Washington, D.C.- The Social Security Administration has a long history of outreach and coordination with advocates and community-based organizations across the nation. During the COVID-19 pandemic, continuing to work with advocates and community-based organizations is essential to reaching the country’s most vulnerable populations, including individuals with low income, limited English proficiency, mental illness, or those facing homelessness. The agency is fully committed to assisting people in gaining access to the information and services they need with a specific emphasis on applying for Supplemental Security Income (SSI) and Social Security Disability Insurance (SSDI) benefits.
“I made this issue a strategic agency priority and focused resources to reach vulnerable communities and help them access our services and receive their benefits. I ask leaders in every community to share information about our programs with people and help them connect with us to apply for benefits,” said Andrew Saul, Commissioner of Social Security. “Social Security is working on many initiatives to reach vulnerable populations and I am pleased to share information about our national outreach campaign, developed in collaboration with leaders in the community, to raise awareness of the SSI and SSDI programs.”
To ensure effective outreach to these vulnerable populations who need access to agency programs, and to the advocates and organizations who can help to connect people with Social Security, the agency launched a national campaign to raise awareness of the SSI and SSDI programs and encourage people to apply. Campaign efforts include:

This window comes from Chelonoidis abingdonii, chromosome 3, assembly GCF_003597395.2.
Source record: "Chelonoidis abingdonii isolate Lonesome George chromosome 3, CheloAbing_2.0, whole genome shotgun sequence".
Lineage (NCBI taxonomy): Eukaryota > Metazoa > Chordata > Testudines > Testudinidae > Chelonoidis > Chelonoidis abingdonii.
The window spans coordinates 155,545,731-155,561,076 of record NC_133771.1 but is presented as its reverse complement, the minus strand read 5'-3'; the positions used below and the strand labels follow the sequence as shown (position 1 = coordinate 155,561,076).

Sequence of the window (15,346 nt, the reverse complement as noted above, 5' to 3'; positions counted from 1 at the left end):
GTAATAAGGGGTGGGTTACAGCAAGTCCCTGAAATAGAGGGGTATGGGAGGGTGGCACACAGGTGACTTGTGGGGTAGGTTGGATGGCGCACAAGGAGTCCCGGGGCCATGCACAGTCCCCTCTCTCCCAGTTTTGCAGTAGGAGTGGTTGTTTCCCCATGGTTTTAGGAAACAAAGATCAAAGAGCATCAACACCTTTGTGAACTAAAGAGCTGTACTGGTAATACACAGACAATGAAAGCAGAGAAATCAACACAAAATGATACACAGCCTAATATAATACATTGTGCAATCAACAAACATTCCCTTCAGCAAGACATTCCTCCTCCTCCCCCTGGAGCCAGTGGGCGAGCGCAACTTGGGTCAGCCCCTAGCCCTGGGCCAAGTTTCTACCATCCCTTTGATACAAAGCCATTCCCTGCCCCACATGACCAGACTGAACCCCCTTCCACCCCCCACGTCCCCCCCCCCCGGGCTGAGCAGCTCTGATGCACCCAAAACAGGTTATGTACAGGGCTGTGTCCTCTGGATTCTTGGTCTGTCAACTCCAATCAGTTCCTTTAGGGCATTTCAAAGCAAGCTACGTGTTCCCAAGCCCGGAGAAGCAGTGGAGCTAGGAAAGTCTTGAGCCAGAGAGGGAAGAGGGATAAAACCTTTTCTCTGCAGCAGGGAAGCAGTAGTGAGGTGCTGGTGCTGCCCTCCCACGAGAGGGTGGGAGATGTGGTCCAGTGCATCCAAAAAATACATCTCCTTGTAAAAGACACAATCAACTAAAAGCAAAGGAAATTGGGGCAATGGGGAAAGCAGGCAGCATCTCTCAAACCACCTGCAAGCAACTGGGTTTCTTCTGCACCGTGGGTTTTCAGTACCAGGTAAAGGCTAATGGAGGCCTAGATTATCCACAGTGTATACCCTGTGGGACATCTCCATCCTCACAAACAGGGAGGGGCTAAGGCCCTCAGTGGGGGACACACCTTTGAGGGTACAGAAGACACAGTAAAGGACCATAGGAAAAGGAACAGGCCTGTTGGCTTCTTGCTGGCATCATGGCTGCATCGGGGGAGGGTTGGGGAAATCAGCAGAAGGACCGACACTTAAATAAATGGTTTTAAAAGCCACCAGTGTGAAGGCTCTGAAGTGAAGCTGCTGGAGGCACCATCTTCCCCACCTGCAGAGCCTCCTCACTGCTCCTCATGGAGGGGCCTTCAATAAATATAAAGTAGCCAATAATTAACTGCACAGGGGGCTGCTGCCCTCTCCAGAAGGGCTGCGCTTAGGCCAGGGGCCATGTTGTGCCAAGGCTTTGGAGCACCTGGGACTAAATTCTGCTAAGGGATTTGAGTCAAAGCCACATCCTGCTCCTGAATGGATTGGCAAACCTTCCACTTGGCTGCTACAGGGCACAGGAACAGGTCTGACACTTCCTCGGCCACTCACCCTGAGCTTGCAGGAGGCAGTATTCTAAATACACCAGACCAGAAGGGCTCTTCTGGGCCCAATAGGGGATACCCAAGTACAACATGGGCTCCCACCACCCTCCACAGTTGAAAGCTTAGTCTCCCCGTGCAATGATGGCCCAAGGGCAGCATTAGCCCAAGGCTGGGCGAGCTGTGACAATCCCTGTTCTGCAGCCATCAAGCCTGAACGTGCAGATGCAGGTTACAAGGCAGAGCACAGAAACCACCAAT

- A new webpage, People Helping Others, at www.socialsecurity.gov/thirdparty, for anyone who could assist another person with accessing Social Security’s programs and services;
- A new outreach website, at www.socialsecurity.gov/thirdparty/groups/vulnerable-populations.html where all partner groups can access informational materials to share through their networks, including resources tailored to specific vulnerable populations;
- An updated Faith-Based and Community Groups website at www.socialsecurity.gov/thirdparty/groups/faithandcommunity.html with a new outreach toolkit and SSI and SSDI fact sheets. The agency coordinated this effort with the White House, and the White House Office of Faith-Based and Neighborhood Partnerships is helping to promote these resources; and
- An upcoming national advertising campaign to support all outreach efforts on TV, radio, and social media, with special emphasis on children with disabilities (see the recently redesigned website focused on SSI for children at www.socialsecurity.gov/benefits/disability/apply-child.html). TV and radio PSAs highlighting SSI for children currently are being tested in the Dallas, TX area to determine their impact.
- The agency is now completing training videos for community-based caseworkers to help their clients with the SSI application process.
People can apply for SSI benefits, and for other benefit programs, through a telephone appointment with the agency, even while local offices are not able to accept walk-in visitors. More people need to be made aware of the SSI program and reminded that they can call toll-free 1-800-772-1213, or their local Social Security office, to make a phone appointment to apply for SSI. People who are deaf or hard of hearing may call Social Security’s TTY number, 1-800-325-0778.